Judge For Yourself…Too Much Force Or Not…Why Was Force Necessary At All In Cases Like These?
Pointing to Article 9 of the UN’s Basic Principles on the Use of Force and Firearms by Law Enforcement Officials, Mr. Zeid Ra’ad Al Hussein of Jordan, High Commissioner for Human Rights confirmed that law enforcement officials were called upon to “not use firearms against persons except in self-defence or defence of others against the imminent threat of death or serious injury.”
UN regulations of the use of force by law enforcement officials says:
Law enforcement officials are required to know and apply international human rights standards. There are several international instruments governing the conduct of such officers, including particular issues such as the use of force they can legitimately exercise. These constitute minimum standards for the use of force.
The international instruments that refer to the conduct of law enforcement officials include the following:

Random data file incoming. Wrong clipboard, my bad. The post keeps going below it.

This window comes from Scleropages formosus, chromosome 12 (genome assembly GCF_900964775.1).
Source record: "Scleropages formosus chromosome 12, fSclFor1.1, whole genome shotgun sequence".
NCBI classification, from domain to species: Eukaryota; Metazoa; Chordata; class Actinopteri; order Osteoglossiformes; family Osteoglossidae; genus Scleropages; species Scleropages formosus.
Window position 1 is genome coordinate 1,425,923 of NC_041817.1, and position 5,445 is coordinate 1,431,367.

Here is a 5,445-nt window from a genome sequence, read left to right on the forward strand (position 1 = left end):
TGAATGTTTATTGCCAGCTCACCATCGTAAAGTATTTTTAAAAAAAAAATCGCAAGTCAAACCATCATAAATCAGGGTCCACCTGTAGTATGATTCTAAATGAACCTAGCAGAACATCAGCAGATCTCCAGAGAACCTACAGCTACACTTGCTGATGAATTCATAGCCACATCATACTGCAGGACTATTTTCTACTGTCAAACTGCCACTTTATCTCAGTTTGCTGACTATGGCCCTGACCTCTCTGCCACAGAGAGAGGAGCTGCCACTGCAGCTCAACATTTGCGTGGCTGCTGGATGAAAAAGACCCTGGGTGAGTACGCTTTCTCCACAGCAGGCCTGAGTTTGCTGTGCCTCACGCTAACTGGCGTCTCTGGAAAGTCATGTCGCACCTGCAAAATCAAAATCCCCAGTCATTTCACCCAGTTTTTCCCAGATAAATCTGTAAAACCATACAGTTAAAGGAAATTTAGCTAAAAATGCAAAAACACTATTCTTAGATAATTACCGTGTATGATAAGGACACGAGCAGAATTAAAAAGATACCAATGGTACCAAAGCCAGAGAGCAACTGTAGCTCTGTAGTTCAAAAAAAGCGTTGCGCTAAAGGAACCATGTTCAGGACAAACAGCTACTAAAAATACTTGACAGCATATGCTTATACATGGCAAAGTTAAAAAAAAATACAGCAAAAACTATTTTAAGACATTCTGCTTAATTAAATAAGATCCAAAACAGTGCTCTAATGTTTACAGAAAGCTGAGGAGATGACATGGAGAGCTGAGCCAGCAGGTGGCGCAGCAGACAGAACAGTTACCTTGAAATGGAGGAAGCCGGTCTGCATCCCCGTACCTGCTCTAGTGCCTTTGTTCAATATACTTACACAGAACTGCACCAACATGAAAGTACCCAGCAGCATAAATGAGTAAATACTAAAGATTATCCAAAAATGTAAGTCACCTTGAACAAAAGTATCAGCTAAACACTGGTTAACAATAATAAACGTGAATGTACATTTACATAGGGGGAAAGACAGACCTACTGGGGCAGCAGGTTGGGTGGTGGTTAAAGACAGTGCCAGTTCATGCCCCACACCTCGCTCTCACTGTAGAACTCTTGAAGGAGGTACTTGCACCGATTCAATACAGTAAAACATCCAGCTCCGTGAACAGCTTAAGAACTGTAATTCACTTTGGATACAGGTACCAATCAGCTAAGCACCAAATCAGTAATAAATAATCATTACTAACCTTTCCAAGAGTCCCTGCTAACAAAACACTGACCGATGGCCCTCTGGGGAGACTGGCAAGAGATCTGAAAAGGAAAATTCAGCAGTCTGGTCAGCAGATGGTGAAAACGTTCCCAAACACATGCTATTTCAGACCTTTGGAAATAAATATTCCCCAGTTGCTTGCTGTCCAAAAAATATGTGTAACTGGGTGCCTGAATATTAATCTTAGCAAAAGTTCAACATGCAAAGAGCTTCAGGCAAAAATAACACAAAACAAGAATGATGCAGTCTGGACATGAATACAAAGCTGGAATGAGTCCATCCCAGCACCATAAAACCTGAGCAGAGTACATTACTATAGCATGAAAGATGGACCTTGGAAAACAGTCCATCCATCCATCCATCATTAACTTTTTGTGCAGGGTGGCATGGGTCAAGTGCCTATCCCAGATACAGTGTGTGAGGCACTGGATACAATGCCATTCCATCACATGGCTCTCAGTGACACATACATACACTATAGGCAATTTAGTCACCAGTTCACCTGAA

i. International Covenant on Civil and Political Rights (ICCPR), Article 9. “1. Everyone has the right to liberty and security of person. No one shall be subjected to arbitrary arrest or detention. No one shall be deprived of his liberty except on such grounds and in accordance with such procedure as are established by law. 2. Anyone who is arrested shall be informed, at the time of arrest, of the reasons for his arrest and shall be promptly informed of any charges against him. 3. Anyone arrested or detained on a criminal charge shall be brought promptly before a judge (…) and shall be entitled to trial within a reasonable time or to release. It shall not be the general rule that persons awaiting trial shall be detained in custody, but release may be subject to guarantees to appear for trial, at any other stage of the judicial proceedings, and, should occasion arise, for execution of the judgement. (…)